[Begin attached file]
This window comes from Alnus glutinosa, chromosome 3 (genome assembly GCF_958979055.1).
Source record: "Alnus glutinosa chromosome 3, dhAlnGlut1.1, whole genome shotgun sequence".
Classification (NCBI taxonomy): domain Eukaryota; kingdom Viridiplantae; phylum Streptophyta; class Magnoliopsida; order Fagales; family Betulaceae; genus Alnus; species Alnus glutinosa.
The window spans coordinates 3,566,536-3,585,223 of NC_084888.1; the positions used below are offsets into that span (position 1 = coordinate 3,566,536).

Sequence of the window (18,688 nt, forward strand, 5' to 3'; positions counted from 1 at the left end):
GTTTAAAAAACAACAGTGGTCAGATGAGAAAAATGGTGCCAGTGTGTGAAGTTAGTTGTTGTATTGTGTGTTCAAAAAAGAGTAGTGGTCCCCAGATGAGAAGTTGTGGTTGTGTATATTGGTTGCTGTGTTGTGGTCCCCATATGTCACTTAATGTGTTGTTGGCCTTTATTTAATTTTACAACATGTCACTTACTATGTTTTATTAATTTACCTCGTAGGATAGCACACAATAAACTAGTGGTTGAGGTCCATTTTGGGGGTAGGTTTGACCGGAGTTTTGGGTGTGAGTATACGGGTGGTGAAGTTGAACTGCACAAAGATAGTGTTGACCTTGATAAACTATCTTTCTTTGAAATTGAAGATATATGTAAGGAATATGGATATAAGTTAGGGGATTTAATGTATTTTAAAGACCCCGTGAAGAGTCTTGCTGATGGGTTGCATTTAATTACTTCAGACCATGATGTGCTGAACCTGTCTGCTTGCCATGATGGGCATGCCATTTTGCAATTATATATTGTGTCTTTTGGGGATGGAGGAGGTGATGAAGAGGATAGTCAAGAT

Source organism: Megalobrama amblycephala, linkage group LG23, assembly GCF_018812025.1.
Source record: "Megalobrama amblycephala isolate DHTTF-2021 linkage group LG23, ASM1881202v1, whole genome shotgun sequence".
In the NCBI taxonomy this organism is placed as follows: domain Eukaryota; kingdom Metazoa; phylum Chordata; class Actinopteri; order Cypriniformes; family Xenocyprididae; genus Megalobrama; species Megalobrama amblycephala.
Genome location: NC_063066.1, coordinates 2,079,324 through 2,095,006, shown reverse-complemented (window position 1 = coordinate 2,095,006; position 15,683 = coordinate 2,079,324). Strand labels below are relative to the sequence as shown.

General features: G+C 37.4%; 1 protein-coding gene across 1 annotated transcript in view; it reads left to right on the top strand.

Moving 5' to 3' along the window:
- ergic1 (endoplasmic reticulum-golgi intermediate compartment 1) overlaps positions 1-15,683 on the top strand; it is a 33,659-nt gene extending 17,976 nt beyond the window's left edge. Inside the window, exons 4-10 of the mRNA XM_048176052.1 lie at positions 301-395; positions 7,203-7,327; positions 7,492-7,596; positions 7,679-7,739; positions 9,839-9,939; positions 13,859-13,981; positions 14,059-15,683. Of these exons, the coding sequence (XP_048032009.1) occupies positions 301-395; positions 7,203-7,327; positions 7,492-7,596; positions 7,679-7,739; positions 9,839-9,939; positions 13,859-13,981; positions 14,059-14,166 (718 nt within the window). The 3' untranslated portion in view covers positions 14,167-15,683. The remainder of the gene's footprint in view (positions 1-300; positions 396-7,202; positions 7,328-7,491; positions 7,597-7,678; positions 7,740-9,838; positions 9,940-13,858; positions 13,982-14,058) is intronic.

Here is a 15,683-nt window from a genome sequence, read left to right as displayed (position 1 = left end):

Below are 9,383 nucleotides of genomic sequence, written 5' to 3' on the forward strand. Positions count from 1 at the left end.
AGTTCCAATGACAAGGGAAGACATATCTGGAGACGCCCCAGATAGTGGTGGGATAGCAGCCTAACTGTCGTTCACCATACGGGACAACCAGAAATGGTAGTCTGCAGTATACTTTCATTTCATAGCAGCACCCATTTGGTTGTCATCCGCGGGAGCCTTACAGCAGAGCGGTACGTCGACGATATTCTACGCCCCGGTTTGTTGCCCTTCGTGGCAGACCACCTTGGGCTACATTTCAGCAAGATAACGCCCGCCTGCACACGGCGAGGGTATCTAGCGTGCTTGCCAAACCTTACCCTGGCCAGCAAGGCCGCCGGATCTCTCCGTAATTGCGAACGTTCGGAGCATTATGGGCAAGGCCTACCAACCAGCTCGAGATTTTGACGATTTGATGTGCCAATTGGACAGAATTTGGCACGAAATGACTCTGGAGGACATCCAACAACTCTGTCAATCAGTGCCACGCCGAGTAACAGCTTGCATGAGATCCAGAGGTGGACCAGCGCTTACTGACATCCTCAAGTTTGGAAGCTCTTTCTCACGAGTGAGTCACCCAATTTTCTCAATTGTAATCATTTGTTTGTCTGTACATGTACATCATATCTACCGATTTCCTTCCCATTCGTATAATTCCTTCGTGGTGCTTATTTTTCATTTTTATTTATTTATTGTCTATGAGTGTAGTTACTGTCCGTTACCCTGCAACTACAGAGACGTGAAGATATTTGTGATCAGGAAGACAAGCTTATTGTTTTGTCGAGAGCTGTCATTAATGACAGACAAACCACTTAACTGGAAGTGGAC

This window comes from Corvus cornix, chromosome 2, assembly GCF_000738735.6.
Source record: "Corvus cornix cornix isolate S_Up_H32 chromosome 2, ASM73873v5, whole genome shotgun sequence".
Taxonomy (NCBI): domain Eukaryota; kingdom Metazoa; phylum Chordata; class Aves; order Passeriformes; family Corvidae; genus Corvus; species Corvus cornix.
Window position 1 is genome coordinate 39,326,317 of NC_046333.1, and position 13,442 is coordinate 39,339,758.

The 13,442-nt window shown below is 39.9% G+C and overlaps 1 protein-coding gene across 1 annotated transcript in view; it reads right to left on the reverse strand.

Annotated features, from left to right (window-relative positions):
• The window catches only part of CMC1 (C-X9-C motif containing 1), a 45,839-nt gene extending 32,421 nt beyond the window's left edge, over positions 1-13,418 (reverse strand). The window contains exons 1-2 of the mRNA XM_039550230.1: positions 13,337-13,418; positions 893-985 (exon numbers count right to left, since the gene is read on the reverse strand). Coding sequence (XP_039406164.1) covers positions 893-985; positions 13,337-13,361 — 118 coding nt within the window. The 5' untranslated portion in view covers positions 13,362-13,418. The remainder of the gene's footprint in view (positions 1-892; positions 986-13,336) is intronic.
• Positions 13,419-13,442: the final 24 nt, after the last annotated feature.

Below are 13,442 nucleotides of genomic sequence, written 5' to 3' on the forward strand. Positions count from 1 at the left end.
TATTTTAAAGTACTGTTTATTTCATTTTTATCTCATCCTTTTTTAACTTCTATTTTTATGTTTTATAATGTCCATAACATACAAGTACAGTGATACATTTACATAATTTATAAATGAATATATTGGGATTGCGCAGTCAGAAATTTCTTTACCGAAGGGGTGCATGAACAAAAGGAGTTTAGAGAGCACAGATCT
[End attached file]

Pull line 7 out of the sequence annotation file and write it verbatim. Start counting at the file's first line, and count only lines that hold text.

Source organism: Megalobrama amblycephala, linkage group LG23, assembly GCF_018812025.1.